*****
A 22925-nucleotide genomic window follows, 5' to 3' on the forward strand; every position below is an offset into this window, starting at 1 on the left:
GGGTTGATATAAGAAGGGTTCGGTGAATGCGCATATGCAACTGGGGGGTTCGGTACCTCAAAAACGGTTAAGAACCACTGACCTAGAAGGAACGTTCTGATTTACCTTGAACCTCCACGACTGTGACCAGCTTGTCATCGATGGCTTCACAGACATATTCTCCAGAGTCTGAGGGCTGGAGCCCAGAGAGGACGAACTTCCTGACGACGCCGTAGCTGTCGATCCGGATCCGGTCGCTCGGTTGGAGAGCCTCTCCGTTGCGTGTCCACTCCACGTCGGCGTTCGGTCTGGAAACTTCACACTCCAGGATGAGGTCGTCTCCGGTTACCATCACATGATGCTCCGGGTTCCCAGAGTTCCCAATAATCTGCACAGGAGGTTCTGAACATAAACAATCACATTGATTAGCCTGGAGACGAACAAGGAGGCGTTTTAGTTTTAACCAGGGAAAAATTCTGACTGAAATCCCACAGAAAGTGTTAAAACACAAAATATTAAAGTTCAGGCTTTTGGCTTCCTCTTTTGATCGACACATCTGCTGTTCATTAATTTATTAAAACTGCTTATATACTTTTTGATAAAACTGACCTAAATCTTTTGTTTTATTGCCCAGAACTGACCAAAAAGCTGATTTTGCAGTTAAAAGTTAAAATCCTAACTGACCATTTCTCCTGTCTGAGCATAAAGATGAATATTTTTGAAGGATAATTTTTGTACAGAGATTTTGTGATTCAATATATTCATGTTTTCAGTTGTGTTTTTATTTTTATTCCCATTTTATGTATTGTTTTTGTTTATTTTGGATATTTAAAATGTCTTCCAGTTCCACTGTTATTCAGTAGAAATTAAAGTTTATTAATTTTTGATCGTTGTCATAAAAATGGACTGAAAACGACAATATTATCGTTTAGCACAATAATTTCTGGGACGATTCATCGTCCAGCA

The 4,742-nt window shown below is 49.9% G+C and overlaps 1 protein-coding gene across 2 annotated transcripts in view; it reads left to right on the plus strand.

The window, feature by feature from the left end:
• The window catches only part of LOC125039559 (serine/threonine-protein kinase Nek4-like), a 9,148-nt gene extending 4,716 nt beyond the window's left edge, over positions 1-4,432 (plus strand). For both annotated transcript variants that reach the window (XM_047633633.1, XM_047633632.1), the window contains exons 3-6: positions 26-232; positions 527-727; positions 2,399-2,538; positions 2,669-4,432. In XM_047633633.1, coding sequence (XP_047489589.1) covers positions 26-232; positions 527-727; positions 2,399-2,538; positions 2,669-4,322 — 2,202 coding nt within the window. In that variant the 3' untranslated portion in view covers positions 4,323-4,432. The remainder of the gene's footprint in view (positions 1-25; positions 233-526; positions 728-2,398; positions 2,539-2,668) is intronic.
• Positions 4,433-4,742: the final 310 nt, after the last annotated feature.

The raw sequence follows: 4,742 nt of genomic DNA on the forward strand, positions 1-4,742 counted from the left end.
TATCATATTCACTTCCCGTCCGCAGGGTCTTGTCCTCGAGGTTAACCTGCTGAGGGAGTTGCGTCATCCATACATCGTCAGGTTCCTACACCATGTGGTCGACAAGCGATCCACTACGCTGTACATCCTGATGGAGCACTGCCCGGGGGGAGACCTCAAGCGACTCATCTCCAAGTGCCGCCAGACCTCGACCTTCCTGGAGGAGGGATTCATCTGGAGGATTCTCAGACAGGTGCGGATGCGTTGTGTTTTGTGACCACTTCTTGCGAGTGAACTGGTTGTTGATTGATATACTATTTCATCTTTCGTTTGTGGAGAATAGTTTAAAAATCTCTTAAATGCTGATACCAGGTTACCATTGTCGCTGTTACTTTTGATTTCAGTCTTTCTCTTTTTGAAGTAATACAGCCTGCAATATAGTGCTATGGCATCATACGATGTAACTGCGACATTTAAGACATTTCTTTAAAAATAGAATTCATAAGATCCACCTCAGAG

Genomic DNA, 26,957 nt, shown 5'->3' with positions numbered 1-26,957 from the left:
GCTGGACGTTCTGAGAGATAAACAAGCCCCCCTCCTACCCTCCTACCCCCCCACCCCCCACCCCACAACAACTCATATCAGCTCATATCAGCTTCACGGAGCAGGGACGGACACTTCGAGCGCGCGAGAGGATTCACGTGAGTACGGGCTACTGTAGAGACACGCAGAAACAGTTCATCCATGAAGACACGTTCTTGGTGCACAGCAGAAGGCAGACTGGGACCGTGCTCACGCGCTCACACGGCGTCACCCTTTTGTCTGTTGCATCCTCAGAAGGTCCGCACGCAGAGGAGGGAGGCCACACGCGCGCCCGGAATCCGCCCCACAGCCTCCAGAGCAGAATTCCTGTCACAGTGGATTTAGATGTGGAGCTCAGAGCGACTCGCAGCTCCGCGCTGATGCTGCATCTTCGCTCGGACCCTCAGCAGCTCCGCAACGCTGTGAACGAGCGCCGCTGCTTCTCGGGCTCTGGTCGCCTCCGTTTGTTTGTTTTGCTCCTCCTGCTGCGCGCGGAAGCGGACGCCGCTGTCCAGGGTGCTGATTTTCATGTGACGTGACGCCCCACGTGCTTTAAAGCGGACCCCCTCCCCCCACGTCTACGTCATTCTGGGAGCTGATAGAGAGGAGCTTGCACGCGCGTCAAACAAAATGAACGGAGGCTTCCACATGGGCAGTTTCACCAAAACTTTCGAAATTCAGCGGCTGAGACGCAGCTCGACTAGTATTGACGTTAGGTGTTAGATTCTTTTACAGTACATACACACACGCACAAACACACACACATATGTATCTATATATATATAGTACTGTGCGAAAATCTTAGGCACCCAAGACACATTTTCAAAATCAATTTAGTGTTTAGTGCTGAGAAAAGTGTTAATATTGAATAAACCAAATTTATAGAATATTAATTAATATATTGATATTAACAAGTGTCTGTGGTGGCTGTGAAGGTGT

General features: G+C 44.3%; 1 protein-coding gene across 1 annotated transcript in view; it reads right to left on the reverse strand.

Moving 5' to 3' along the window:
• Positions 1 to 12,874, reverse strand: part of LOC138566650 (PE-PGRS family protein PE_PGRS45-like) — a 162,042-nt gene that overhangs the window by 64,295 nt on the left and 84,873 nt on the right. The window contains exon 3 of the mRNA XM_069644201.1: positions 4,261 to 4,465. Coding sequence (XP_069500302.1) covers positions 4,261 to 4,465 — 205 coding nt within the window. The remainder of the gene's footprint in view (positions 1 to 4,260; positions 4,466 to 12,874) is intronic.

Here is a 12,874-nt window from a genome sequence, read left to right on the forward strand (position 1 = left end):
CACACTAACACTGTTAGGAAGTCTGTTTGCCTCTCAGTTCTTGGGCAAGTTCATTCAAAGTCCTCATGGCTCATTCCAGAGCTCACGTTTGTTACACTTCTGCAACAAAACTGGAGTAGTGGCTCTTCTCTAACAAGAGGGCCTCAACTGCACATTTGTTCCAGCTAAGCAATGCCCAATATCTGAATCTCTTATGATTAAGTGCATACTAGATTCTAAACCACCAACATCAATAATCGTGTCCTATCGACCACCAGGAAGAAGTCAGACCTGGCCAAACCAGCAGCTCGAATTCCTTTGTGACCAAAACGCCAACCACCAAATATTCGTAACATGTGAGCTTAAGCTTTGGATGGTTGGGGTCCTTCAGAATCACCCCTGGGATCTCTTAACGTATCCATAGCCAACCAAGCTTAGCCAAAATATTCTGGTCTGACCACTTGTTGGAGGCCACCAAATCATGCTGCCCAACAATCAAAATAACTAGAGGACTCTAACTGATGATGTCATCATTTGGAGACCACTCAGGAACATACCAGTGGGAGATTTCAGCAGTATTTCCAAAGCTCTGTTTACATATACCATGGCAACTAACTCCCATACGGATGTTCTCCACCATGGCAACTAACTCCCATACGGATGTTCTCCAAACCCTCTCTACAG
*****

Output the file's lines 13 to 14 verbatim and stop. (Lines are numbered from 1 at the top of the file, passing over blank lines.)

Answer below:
• Positions 1 to 12,874, reverse strand: part of LOC138566650 (PE-PGRS family protein PE_PGRS45-like) — a 162,042-nt gene that overhangs the window by 64,295 nt on the left and 84,873 nt on the right. The window contains exon 3 of the mRNA XM_069644201.1: positions 4,261 to 4,465. Coding sequence (XP_069500302.1) covers positions 4,261 to 4,465 — 205 coding nt within the window. The remainder of the gene's footprint in view (positions 1 to 4,260; positions 4,466 to 12,874) is intronic.

Here is a 12,874-nt window from a genome sequence, read left to right on the forward strand (position 1 = left end):